John, aged 18, was about to embark on a gap year trip to the Antipodes via the Far East, and he had been to see me to ask for advice about medical problems he might encounter in under-developed countries.
He came back a few weeks later with symptoms that would compromise his travels.
He was a fit young man who played tennis, so it was a surprise that he presented with shortness of breath and feeling faint for the preceding 10 days.
The previous night he had been at a party, where he had to stop dancing because of palpitations and breathlessness, and said he 'passed out' for a minute or so.
'I know what you are thinking, doctor,' he said. 'But I wasn't drunk - three cans of lager, that's all, and no drugs. I promise, I don't even smoke.'
On examination his temperature was normal, as was his BP, but his heart rate seemed rather variable, perhaps more than I would expect with a sinus arrhythmia, but with no murmurs. His lungs were clear and a neurological assessment was also normal. There were no abnormalities in the urine.
We went back over his history, and he could not think of anything else that might be relevant, although he had had a rash on his legs about three weeks ago. John showed me some fading reddish macular patches on his thighs.
'I feel tired, too,' he added, 'I'm normally full of energy. Last month I went camping in the New Forest with my friends, and I was fine.'
I asked him if he received any bites. 'We did get bitten, mosquitoes and things mostly,' he said, but he seemed unconcerned.
An abnormal ECG
Because of his history of palpitations, I arranged for an ECG to be done in the treatment room, and I did not like the look of it. The P waves were all over the place and did not correspond to the ventricular contractions in any discernable pattern.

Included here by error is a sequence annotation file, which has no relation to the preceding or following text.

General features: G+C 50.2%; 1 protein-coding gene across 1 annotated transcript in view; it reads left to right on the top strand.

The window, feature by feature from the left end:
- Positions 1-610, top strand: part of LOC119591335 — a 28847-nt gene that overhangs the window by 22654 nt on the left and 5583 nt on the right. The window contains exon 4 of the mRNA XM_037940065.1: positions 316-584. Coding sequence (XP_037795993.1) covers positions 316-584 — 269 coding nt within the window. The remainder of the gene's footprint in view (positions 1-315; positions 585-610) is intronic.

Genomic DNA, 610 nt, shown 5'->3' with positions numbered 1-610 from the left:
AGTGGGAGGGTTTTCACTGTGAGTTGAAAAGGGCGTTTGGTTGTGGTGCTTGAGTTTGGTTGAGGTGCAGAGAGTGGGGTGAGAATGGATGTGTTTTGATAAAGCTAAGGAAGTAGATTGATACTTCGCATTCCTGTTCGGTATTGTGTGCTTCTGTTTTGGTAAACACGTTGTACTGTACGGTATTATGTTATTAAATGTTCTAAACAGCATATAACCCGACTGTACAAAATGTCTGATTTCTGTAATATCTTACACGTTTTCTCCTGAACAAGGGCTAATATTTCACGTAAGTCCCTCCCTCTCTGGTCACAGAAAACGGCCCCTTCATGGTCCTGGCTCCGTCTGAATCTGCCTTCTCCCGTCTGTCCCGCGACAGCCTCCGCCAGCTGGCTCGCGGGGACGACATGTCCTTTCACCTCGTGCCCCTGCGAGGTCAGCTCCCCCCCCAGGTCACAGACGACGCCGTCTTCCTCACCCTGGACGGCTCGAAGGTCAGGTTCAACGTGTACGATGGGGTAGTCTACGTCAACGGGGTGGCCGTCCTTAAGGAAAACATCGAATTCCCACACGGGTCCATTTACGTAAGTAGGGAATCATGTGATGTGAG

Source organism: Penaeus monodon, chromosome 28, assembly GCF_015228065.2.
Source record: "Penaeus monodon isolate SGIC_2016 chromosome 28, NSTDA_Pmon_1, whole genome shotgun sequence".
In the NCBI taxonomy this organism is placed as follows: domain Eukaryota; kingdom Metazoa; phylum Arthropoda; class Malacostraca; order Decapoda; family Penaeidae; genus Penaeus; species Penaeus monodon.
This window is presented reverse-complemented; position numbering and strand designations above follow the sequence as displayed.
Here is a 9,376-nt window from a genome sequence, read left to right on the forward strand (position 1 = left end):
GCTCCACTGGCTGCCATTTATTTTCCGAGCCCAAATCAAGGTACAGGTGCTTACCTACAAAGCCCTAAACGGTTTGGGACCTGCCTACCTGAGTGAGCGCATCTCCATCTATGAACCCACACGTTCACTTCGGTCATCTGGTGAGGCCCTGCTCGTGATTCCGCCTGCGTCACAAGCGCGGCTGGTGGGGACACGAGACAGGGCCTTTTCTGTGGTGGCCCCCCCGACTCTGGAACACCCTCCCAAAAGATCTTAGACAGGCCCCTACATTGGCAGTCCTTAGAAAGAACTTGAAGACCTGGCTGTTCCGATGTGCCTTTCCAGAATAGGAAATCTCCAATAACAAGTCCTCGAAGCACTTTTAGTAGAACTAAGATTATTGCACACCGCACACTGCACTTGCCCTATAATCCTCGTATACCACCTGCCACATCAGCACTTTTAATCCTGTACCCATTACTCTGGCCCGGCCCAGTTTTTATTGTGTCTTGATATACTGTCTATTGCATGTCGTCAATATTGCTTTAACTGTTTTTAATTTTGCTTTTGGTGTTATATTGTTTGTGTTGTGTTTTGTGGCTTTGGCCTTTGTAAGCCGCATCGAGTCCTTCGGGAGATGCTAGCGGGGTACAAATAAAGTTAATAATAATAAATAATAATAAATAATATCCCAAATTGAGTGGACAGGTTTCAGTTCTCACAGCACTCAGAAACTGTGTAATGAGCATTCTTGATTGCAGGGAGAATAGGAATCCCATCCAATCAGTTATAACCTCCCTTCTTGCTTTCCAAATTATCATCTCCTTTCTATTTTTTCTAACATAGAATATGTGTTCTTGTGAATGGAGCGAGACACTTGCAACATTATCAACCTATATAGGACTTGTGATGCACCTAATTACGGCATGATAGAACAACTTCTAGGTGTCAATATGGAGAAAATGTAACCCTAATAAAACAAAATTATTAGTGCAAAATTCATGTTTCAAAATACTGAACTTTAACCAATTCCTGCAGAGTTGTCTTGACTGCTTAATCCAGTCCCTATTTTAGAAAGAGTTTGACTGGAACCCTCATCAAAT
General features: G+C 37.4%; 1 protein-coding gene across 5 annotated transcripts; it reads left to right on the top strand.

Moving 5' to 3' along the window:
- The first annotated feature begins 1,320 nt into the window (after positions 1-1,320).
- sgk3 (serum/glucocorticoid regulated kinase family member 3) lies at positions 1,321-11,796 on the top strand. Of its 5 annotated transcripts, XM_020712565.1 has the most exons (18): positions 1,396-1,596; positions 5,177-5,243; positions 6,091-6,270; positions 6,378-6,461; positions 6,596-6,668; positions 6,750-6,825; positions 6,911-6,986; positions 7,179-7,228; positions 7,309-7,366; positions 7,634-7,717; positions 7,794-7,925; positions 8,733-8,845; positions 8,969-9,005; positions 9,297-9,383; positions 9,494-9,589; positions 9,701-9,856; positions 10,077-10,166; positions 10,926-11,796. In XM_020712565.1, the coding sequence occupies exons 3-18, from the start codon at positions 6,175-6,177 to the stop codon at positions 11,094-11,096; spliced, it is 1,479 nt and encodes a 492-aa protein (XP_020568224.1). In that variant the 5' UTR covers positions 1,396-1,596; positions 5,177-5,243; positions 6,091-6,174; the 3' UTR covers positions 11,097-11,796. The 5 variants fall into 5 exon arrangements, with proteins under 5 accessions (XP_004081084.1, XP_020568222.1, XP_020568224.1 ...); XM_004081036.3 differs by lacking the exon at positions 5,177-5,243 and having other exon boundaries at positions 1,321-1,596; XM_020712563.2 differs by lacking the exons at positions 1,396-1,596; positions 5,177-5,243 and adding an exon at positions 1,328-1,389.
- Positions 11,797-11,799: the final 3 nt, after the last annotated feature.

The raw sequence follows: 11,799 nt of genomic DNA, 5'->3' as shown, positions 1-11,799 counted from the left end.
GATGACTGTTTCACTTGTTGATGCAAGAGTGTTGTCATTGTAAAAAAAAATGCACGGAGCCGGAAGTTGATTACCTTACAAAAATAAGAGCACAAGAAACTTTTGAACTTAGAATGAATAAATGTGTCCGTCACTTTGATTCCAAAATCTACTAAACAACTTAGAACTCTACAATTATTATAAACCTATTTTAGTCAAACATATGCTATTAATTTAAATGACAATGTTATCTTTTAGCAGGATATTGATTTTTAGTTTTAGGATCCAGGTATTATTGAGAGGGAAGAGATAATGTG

I had to check in my ECG atlas to confirm that what I was seeing was atrio-ventricular dissociation, indicating a disorder of the conduction system. This prompted a conversation with our local cardiology department, who saw John immediately and admitted him to hospital.
I suspected that this young man possibly had Lyme disease, with his history of being bitten while camping and subsequent rash. What I did not recall was that cardiac complications of Lyme disease may occur in the early phase of the illness in up to 8 per cent of patients, and usually about 21 days after the onset of the rash of erythema migrans.
Cardiac manifestations include atrio-ventricular block, myopericarditis, intraventricular conduction disturbances, bundle branch block and congestive heart failure. Temporary cardiac pacing may be required in up to a third of cases, but the good news is that complete recovery occurs in more than 90 per cent of patients.1
John was treated with doxycycline (cefuroxime and amoxicillin are also commonly used) and his conduction disturbance slowly resolved. He had to postpone his gap year adventures, but still managed to go to Australia for six months.
This tick-borne illness is caused by a spirochete, Borrelia burgdorferi, and is prevalent in several areas of the UK, including the New Forest, the Lake District and the Scottish Highlands. According to the Health Protection Agency there are no more than 2,000 cases of Lyme disease in the UK each year.
Many people do not realise they have been bitten. If the tick is found soon after biting, infection is unlikely, because the tick probably has to be attached for more than 24 hours to transmit the infection.
Presentation may be with a red rash that looks rather like a bull's-eye, with a dark red centre surrounded by a paler area with an outer concentric red ring. This may be accompanied by fever, muscle and joint pains, and sometimes neurological symptoms.
However, many patients do not have troublesome acute symptoms in the early stages. The outlook is generally good, especially if diagnosed in the early stages.
- Dr Barnard is a former GP in Fareham, Hampshire
1. Nagi KS, Joshi R, Thakur RK. Cardiac manifestations of Lyme disease: a review. Can J Cardiol 1996; 12: 503-6.